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Due to scheduled maintenance work by our external provider, background aerial imagery on Canmore may be unavailable

between 12:00 Friday 15th December and 12:00 Monday 18th December


Caistel Nan Corr

Castle (Medieval)

Site Name Caistel Nan Corr

Classification Castle (Medieval)

Alternative Name(s) Castlemearn

Canmore ID 4860

Site Number NC40SE 5

NGR NC 4660 0122

Datum OSGB36 - NGR


Ordnance Survey licence number AC0000807262. All rights reserved.
Canmore Disclaimer. © Copyright and database right 2023.

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Administrative Areas

  • Council Highland
  • Parish Creich (Sutherland)
  • Former Region Highland
  • Former District Sutherland
  • Former County Sutherland

Archaeology Notes

NC40SE 5 4660 0122.

(NC 46600122) Caisteal nan Corr (NR) (remains of) (NAT)

The remains of a small rectangular castle in a low-lying meadow which has been almost formed into an island by the river. The remains are fragmentary, the NW wall having entirely disappeared and the others being so ruined that no details remains, but it seems to measure about 29ft by 23 ft over walls 7 ft thick, with no trace of vaulting. It appears to have been surrounded by a ditch. Various forms of the name are given eg Castlenincorr (W Macfarlane 1906), Caisteal na Coire (Name Book 1894), Castlemearn (J Mackay 1897 and W Macfarlane 1906), or Caisteil Mearn (J Mackay 1897).

Revised at 1:2500.

RCAHMS 1911, visited 1909; J Mackay 1894; Name Book 1874; W Macfarlane 1906; Visited by OS (R D L) 25 May 1963.

The name "Caisteal nan Corr" is not widely known locally; it is generally named "The Castle". It appears to have been an unvaulted, L-shaped tower-house, so severely robbed that only the east wall, and parts of the south and north-east walls survive above ground, maximum height 2.0m, and a large part of this is obscured by tumble. The remainder of the castle forming the L-shape is visible at best as vague turf-covered footings. The overall measurements are approximately 12.0m E to W by 11.0m N to S, the re-entrant angle being to the NE. The castle stands on a platform, raised about 0.3m above the surrounding flood-plain, and is bounded by a system of modern drainage ditches and wet depressions; some of these ditches may have incorporated a moat.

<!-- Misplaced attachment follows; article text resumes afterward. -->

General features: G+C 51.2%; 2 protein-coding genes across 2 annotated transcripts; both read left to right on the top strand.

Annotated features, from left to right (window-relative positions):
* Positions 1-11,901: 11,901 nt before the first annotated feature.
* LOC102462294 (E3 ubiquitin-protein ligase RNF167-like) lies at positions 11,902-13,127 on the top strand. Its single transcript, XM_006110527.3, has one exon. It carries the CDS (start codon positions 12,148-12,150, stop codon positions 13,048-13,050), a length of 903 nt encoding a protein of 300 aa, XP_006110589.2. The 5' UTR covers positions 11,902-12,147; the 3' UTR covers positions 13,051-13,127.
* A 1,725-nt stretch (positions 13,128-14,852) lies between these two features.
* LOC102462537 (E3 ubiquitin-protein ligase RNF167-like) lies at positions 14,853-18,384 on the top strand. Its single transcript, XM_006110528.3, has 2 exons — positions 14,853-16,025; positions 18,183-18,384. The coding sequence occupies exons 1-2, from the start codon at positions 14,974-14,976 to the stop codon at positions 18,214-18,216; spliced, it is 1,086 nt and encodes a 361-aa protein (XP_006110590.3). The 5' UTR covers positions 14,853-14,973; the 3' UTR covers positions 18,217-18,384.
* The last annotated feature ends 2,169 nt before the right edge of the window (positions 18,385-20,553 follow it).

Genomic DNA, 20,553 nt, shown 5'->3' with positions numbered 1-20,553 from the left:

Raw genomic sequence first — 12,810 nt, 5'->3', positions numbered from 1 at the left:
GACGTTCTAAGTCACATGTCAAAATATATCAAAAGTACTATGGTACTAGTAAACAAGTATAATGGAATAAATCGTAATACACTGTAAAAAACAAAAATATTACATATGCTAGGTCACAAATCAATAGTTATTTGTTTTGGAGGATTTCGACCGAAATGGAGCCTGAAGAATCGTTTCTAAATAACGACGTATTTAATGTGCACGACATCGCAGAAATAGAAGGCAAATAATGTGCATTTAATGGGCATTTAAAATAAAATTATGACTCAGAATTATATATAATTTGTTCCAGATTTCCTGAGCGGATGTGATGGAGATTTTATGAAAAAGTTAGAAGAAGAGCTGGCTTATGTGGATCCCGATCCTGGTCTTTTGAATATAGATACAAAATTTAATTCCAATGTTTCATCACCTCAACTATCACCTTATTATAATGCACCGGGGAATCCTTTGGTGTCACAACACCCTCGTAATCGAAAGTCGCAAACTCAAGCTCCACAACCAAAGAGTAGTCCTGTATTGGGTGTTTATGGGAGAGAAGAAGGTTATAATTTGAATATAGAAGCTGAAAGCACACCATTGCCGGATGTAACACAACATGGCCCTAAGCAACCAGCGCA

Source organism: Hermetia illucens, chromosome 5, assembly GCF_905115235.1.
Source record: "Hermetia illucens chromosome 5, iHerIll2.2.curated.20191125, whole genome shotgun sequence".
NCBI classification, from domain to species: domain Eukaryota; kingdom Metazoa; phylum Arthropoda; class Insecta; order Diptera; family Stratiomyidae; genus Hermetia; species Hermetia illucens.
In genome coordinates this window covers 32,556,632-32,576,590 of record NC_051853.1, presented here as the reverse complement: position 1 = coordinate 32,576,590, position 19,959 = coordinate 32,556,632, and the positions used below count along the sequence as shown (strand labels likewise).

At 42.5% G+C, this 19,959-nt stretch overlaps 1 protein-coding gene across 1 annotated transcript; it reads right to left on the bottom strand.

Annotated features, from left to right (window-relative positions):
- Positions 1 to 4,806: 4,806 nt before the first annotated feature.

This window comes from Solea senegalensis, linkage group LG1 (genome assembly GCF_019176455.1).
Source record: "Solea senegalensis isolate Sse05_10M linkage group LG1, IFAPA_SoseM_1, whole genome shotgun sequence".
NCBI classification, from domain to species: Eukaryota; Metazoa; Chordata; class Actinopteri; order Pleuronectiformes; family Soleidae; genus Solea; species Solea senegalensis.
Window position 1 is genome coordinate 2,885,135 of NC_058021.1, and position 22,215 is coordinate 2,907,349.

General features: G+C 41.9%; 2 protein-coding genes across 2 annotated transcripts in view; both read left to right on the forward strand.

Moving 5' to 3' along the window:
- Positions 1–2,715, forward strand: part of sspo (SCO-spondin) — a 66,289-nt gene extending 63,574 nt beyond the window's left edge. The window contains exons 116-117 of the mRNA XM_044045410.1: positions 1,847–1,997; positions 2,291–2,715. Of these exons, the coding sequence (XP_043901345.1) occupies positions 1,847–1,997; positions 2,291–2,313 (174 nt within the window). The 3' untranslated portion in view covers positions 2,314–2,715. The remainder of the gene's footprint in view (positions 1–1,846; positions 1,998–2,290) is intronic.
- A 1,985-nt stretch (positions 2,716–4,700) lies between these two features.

Visited by OS (N K B) 1 November 1976.

Examination of the site revealed that the S wall has the fragmentary remains of a scarcement. Part of a sandstone rotary quern used as a "rubber", was found in the rubble. Retained by writer.

J E Kirby 1976.


Field Visit (30 June 1909)

48. Caisteal na coire. Some 2/3 m. SW. of Rosehall, in a low-lying meadow, almost formed into an island by the River Oykell and a creek which runs W. from the river for about ¼ m., are the fragmentary ruins of a small rectangular building. The NW. wall has entirely disappeared, the other walls are much ruined, and no details of the structure remain. The exterior measurements appear to have been about 29' x 23', and the thickness of the walls 7'. There is no sign of vaulting. The castle seems to have been encircled by a ditch.

OS 6-inch map: Sutherland Sheet ci.

RCAHMS 1911, visited (AOC) 30th June 1909.

Field Visit (1996 - 2003)

Russell Coleman managed an Historic Scotland funded project to record medieval moated sites in Scotland. Gazetteers were produced for each regional council area between 1996 and 2002 with an uncompleted overall review in 2002-03. The results of the first year of the project were published in Tayside and Fife Archaeological Journal, Volume 3 (1997).


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